Don’t Call Syracuse AD A Trailblazer

By Courtesy of The Buffalo News By Rodney McKissic
Updated: September 27, 2005

“I like being in this position where I can be a role model for someone.”

Syracuse athletics director Daryl Gross

SYRACUSE – Dr. Daryl Gross is the face of the Syracuse University athletics department, one of the country’s most recognizable programs. He’s also one of only a handful of African-American athletics directors in Division I-A who guide programs with a predominantly white alumni base and student body.

He doesn’t, however, consider himself a trailblazer. Not even close. As a child growing up in Southern California, Gross remembers vividly the late 1960s, when Dr. Martin Luther King Jr. was assassinated and the Watts uprising happened. Many others are responsible for paving the way, not him.

“That would be an arrogant thing for me to say, there were people who were water-hosed down and sliding through the street, so I can’t be the trailblazer on that one,” he said. “I didn’t do all that. They set up so I can come through. A lot of brothers before me blazed this trail. There’s so many people who went before me. Jim Brown and Ernie Davis had to stay in different hotels than their teammates. They are trailblazers, I’m just following the blazed trail.”

With the hiring of Gross last December, Syracuse is one of nine Division I-A programs led by a black man. Others include Warde Manuel at the University at Buffalo, USC’s Mike Garrett, Georgia’s Damon Evans, Ohio State’s Eugene Smith, Hawaii’s Herman Frazier and Virginia’s Craig Littlepage. The same week Gross was named at Syracuse, Army hired Kevin Anderson and New Mexico State tabbed McKinney Boston. Both are African-American.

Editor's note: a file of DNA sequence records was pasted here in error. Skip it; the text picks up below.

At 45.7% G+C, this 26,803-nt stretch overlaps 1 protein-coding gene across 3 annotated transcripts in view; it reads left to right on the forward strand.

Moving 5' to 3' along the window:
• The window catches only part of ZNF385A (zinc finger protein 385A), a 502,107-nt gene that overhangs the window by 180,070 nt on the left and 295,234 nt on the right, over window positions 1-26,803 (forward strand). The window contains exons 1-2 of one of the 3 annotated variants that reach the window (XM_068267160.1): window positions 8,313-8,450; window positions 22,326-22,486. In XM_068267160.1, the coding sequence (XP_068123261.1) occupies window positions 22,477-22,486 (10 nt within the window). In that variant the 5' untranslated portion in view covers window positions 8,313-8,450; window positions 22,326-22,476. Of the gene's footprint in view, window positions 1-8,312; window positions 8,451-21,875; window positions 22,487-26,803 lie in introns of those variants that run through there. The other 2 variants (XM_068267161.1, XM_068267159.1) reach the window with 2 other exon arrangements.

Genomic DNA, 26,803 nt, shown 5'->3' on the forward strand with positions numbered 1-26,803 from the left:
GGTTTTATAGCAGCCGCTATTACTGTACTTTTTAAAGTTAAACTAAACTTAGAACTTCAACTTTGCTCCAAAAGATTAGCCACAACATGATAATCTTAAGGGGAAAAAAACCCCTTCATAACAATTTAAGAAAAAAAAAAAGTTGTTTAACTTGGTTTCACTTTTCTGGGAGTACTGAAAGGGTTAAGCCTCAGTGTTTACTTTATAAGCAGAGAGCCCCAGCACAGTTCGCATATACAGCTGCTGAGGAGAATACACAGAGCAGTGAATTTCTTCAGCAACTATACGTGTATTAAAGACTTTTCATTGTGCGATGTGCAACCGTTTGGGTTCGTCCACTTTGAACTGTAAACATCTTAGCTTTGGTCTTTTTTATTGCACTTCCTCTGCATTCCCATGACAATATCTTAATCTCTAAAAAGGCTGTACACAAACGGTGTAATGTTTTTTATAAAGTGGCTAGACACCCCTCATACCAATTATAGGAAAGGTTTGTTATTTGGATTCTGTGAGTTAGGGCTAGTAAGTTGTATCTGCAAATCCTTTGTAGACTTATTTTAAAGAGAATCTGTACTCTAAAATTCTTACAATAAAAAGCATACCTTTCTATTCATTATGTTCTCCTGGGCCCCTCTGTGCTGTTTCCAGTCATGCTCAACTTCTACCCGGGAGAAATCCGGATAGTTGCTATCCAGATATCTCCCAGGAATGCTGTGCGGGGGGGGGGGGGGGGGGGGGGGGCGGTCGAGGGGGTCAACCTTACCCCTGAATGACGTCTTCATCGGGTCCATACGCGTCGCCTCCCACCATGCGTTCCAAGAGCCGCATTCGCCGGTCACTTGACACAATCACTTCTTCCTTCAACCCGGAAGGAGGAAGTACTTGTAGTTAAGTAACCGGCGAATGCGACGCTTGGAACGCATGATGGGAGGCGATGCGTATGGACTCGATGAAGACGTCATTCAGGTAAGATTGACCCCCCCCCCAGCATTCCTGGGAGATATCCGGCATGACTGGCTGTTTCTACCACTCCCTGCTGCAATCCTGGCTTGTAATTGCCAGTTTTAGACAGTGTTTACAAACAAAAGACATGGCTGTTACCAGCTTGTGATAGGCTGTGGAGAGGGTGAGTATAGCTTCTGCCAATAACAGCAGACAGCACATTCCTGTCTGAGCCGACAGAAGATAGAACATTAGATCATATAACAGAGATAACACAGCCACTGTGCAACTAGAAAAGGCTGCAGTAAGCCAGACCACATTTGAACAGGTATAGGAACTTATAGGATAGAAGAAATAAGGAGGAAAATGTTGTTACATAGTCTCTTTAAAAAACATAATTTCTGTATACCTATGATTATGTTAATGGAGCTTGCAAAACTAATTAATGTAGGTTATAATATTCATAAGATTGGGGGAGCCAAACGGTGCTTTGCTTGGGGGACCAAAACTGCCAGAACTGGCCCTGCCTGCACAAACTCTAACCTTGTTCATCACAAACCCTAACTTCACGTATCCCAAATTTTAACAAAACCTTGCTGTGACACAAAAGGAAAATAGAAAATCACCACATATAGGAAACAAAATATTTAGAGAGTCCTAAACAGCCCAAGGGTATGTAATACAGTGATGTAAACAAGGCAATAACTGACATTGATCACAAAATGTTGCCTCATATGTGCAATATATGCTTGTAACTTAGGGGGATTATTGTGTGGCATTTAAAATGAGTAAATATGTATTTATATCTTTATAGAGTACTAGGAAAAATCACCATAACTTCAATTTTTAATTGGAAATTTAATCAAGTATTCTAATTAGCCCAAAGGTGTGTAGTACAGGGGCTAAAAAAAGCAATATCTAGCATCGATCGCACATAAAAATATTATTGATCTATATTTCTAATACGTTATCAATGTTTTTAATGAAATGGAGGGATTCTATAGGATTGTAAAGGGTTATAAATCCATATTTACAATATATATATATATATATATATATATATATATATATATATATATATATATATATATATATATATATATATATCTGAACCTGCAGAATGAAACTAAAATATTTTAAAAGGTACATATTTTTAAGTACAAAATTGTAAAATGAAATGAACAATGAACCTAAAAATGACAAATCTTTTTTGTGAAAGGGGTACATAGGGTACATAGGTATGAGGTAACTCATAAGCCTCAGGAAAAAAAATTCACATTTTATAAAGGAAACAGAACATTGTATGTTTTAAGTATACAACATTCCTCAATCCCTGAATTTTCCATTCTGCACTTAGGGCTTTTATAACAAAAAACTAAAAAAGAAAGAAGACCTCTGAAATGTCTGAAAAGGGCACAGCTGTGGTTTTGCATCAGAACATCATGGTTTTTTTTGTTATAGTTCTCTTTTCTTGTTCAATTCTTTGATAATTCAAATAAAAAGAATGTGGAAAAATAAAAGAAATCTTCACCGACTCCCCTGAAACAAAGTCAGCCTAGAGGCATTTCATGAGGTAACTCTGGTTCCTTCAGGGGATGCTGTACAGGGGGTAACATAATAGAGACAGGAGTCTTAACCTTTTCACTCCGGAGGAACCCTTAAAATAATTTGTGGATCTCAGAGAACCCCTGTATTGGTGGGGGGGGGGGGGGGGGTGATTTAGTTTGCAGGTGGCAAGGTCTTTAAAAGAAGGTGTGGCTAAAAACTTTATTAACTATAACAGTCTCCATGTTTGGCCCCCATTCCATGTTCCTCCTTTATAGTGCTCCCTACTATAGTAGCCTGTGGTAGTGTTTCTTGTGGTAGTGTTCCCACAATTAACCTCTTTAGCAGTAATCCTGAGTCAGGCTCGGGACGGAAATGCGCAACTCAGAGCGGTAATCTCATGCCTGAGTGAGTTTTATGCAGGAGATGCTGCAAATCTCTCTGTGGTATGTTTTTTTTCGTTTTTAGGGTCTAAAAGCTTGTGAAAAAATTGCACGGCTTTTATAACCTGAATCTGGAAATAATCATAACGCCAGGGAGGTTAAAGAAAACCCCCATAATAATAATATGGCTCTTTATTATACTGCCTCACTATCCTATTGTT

Gross, who was an associate athletics director under Garrett at USC before coming to Syracuse, won’t downplay the significance of race in his job and embraces the responsibility.

“This feels good,” he said. “I don’t feel like this is a heavy burden. I just feel like I know I’m going to do well, so I’ll represent for African-Americans. I’ll tell them, “Just follow me, watch me, I’ll make it happen and I’ll show you how to do it.’

“I feel good about it, I like being in this position where I can be a role model for someone. I don’t feel any pressure. I think it’s a great situation and a great opportunity to make things happen.”

Gross leads a program that once warned black male athletes against dating white women, and where it was impossible for the athletes to rent apartments in predominantly white neighborhoods. There were groundbreaking moments, such as when Syracuse made Wilmeth Sidat-Singh one of the first documented African-American quarterbacks in the 1930s, yet there are stories about a ban on recruiting blacks that ran so deep that the school initially refused to offer a scholarship to Jim Brown.

Shortly after Gross was hired at Syracuse, he took a walk around town and bumped into an African-American man.

“He told me, “I’m just so proud that a brother is running this place, it doesn’t even make sense to me I’m so proud,’ ” Gross said. “He told me it never would have happened before. You go back to the history of Syracuse and when Jim Brown was playing and the coach was telling him, “I’m not sure, you have to earn your (playing time).’ But a lot of people see me and say, “Wow, times have changed.’ ”